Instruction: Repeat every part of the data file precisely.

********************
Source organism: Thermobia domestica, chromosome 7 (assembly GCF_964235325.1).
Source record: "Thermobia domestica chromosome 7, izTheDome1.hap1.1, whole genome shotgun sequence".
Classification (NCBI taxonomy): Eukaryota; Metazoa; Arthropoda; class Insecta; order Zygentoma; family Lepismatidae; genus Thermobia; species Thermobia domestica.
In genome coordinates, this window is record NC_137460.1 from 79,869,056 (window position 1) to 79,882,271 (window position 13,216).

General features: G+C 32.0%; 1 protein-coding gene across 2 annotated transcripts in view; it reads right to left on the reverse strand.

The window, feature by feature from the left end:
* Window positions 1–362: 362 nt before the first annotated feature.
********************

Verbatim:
Source organism: Thermobia domestica, chromosome 7 (assembly GCF_964235325.1).
Source record: "Thermobia domestica chromosome 7, izTheDome1.hap1.1, whole genome shotgun sequence".
Classification (NCBI taxonomy): Eukaryota; Metazoa; Arthropoda; class Insecta; order Zygentoma; family Lepismatidae; genus Thermobia; species Thermobia domestica.
In genome coordinates, this window is record NC_137460.1 from 79,869,056 (window position 1) to 79,882,271 (window position 13,216).

General features: G+C 32.0%; 1 protein-coding gene across 2 annotated transcripts in view; it reads right to left on the reverse strand.

The window, feature by feature from the left end:
* Window positions 1–362: 362 nt before the first annotated feature.